9. The next point urged on behalf of the defendant-appellant is that although the preliminary decree was obtained in 1920 there was a great delay in handing over-possession to the defendant mortgagee and the mortgagor withheld the income for the period 1920 to September 1922. It is claimed that the pre-emptor is liable to make good this amount. We are unable to accept this contention. The decree for foreclosure was for a sum of about Rs. 29,000 only and did not include the amount of damage which the defendant claimed the mortgagors were liable to pay. If there was any such liability on their part then it was the duly of the defendant mortgagee to have got this amount included in the preliminary decree or m the final decree. We do not think that the pre-emptor can be called upon to make good any such loss. As a matter of fact the Court below has found that the defendant was herself in possession for this period and was not out of possession. In any case we do not see how the pre-emptor can be made to pay anything more than the amount entered in the decree, for foreclosure for a period prior to the passing of this decree.
10. The learned Subordinate Judge has allowed to the defendant mortgagee the amounts paid by her in discharge of prior encumbrances over and above the amount for which the property was foreclosed. This was perfectly just. It is, however, urged before us that the defendant mortgagee would have been allowed interest on such sums as well. We are unable to see how interest can be allowed. The defendant obtained possession of the entire property and has been in possession of the income for all these years. It must be presumed that the income was sufficient to pay off the interest due on all the encumbrances as well as the proper interest on the sale consideration paid by her. We, therefore, overrule this objection also. It is not disputed before us that the learned Subordinate Judge has included in the amount allowed to the defendant mortgagee all the sums paid by her in discharge of the prior encumbrances up to the date of the learned Subordinate Judge's decree. It is, however, urged that some more payment has been made by her to discharge prior encumbrances between the passing of the Subordinate Court's decree up to this date. On the principle explained above the pre-emptor is in equity liable to make good this amount because he cannot obtain possession of the property which has been freed from this encumbrance without paying over the same.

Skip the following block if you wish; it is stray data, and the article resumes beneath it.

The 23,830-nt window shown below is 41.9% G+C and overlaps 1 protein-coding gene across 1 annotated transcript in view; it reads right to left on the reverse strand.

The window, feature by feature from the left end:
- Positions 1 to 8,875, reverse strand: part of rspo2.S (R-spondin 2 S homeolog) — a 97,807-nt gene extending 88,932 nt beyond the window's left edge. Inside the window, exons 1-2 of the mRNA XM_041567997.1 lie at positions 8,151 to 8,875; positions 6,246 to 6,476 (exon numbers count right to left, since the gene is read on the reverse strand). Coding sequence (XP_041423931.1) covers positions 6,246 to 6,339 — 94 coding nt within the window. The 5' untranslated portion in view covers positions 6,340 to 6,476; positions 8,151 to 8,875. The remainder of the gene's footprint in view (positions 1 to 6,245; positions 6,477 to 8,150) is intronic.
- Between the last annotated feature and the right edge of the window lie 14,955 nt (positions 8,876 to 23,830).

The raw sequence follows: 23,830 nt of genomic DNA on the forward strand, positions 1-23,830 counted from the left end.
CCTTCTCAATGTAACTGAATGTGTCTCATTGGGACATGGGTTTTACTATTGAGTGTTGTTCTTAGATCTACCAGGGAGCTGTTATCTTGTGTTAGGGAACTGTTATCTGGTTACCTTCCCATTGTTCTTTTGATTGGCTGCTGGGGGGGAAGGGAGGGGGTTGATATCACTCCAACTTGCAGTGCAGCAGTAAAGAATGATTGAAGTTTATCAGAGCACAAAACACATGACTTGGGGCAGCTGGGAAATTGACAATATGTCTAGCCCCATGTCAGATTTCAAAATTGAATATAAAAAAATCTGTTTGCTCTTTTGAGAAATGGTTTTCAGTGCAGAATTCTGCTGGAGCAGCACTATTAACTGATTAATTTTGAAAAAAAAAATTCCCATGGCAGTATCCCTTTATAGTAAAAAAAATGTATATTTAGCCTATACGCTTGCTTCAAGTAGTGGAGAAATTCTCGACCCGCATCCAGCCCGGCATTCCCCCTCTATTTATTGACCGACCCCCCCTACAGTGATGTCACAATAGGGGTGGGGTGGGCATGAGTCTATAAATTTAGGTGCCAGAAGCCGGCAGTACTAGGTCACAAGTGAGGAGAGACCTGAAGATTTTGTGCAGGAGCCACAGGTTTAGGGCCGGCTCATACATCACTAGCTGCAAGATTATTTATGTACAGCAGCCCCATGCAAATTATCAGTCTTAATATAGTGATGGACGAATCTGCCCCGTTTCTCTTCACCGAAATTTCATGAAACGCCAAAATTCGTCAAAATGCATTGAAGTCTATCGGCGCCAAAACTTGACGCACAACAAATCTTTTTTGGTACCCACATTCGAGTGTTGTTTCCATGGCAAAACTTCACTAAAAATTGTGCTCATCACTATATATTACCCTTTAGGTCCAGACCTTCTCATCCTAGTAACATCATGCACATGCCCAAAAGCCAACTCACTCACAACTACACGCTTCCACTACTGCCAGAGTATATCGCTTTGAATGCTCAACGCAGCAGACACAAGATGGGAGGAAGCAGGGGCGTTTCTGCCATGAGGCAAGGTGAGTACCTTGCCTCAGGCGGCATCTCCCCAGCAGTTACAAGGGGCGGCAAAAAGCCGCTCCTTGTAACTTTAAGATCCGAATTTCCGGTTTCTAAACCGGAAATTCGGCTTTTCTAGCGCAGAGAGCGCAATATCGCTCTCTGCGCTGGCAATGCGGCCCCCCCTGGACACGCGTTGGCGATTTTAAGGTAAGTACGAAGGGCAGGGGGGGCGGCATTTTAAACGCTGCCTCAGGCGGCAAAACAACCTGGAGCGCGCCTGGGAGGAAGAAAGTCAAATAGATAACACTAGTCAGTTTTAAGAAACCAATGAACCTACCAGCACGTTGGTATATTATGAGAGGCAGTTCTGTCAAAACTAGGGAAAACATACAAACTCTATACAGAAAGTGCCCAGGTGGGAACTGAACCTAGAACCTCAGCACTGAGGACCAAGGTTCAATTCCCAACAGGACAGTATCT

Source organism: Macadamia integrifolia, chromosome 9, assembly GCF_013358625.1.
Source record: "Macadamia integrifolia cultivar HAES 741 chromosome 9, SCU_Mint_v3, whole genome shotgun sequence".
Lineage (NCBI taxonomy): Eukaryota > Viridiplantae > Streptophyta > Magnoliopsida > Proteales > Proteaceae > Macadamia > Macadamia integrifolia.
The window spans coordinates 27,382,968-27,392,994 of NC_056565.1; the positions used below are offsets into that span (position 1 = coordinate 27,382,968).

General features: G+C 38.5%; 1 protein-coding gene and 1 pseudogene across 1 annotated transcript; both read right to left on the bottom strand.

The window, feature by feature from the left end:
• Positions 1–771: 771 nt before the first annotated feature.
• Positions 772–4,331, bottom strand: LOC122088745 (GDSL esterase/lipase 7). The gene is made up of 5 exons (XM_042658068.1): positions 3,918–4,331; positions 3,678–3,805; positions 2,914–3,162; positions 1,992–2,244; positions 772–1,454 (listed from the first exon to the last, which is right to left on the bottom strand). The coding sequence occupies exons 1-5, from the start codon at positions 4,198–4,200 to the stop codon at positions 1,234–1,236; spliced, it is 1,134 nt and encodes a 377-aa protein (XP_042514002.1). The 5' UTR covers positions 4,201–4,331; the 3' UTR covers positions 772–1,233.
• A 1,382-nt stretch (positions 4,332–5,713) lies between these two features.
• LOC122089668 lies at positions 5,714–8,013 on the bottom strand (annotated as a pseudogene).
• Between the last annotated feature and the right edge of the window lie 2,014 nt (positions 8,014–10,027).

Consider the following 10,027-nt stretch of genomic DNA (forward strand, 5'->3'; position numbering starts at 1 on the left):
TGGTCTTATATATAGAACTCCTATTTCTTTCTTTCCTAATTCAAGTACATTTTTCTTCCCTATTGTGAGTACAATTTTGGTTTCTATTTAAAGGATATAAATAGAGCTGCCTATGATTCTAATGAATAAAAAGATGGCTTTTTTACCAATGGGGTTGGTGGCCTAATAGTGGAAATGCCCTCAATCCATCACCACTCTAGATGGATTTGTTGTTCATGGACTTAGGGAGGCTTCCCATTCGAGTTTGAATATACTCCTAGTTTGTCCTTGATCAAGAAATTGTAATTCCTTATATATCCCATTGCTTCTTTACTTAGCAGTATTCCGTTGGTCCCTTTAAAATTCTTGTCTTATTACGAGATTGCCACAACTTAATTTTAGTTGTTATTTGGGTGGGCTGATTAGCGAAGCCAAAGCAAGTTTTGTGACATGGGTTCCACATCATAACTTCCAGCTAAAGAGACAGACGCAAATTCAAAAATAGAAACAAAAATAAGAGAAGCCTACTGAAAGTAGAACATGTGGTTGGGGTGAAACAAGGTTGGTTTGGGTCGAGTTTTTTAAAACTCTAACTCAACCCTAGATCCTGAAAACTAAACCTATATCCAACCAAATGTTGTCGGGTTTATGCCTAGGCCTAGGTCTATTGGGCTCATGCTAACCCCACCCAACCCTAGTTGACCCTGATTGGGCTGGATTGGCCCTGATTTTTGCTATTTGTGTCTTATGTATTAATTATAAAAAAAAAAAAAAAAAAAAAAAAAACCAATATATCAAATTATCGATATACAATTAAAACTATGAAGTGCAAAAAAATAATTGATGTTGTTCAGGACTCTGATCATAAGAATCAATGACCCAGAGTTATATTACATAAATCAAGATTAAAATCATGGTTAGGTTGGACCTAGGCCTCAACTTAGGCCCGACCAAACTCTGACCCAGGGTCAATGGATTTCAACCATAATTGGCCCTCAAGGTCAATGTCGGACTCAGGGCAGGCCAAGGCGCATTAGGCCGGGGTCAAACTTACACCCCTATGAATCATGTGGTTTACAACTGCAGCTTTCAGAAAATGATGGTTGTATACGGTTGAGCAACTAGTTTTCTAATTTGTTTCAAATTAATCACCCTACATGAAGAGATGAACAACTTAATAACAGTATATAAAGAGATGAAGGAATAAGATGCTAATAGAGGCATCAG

11. As this contingency is alleged to have happened after the passing of the decree of the Court below, there are no materials on the record to substantiate the claim. But we think that in order to avoid further confusion this point should be made clear before a final decree is passed. We accordingly allow two weeks' time to the defendant-appellant to file an affidavit supported by necessary original documents to show the payments made in discharge of the encumbrances which exist prior to August 17, 1915.